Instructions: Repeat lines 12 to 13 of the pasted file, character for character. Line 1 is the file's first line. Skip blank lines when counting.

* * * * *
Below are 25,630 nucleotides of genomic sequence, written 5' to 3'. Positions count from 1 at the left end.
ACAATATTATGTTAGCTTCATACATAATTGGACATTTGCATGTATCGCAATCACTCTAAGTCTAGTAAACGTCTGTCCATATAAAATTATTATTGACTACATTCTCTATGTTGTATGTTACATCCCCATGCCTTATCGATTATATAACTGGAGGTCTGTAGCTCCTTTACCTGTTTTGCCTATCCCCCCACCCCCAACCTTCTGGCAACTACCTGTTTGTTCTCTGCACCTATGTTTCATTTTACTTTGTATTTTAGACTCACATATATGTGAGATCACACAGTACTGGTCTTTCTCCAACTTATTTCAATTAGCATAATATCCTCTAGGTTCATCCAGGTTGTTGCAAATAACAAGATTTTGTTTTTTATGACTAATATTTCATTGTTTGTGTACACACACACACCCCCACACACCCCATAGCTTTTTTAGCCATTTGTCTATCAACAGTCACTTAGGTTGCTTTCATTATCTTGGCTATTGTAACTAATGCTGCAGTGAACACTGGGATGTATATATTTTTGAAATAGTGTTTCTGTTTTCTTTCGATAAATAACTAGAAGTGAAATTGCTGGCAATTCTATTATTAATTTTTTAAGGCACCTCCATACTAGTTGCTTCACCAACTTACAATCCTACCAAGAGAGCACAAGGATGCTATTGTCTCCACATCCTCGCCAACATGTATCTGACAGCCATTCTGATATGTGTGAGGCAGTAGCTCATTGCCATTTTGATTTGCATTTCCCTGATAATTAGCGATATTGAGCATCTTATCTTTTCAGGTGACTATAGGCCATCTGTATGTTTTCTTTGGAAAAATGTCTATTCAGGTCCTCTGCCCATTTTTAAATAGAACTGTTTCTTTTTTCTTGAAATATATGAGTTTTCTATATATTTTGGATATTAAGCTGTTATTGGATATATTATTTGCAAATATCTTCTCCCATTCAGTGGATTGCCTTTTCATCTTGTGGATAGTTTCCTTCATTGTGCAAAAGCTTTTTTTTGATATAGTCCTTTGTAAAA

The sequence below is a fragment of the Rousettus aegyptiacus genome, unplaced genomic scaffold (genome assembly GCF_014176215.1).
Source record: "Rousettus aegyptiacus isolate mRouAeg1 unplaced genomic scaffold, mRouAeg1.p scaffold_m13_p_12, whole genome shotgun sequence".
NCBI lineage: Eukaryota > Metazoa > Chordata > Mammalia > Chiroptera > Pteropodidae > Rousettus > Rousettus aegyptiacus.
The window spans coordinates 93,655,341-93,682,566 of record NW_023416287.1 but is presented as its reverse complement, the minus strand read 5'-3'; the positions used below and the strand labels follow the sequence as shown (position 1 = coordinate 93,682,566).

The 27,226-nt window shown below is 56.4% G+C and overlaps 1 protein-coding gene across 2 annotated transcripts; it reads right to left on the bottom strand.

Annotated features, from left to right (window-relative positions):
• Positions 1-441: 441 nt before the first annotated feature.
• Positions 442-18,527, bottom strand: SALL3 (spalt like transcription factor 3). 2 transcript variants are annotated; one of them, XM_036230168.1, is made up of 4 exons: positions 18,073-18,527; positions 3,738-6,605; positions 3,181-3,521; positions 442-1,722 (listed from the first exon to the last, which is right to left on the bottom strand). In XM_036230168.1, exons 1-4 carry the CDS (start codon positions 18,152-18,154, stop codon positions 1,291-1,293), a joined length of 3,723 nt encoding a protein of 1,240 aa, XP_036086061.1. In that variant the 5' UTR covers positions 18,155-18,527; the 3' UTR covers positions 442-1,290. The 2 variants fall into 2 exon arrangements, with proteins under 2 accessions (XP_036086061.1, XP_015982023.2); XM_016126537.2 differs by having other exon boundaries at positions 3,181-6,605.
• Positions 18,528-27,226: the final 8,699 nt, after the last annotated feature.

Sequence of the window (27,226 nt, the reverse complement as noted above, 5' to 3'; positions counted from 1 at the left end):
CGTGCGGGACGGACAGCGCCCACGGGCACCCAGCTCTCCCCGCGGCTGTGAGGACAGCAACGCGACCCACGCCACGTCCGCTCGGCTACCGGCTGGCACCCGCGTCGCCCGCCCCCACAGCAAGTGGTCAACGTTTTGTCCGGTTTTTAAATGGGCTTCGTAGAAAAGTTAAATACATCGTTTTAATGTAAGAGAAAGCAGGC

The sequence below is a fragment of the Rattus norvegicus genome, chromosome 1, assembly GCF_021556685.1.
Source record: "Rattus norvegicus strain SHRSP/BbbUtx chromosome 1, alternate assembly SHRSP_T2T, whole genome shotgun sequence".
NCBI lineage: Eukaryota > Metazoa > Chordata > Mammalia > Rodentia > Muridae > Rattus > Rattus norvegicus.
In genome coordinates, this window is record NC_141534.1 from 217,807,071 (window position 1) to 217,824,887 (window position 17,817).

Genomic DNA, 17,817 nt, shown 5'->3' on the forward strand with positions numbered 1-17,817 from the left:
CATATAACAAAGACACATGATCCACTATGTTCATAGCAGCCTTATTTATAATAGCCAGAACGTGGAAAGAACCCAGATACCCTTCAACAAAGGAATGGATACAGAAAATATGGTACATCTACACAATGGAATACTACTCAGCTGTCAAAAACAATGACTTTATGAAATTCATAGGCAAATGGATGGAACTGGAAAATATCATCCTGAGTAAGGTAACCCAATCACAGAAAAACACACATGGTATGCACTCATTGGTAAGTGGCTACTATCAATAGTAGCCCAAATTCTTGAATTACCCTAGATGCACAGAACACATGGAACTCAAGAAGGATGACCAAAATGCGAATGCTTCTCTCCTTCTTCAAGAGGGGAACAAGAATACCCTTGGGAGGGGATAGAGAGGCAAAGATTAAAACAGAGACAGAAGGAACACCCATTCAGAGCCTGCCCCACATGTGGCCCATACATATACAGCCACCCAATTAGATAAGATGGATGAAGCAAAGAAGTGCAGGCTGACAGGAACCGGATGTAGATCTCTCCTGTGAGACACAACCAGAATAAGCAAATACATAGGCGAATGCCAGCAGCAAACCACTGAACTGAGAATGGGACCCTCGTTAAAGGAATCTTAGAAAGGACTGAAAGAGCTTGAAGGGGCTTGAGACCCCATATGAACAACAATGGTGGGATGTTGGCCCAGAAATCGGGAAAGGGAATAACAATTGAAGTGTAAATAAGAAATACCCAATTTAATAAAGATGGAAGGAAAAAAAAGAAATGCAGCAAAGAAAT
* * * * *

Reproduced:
Sequence of the window (27,226 nt, the reverse complement as noted above, 5' to 3'; positions counted from 1 at the left end):
CGTGCGGGACGGACAGCGCCCACGGGCACCCAGCTCTCCCCGCGGCTGTGAGGACAGCAACGCGACCCACGCCACGTCCGCTCGGCTACCGGCTGGCACCCGCGTCGCCCGCCCCCACAGCAAGTGGTCAACGTTTTGTCCGGTTTTTAAATGGGCTTCGTAGAAAAGTTAAATACATCGTTTTAATGTAAGAGAAAGCAGGC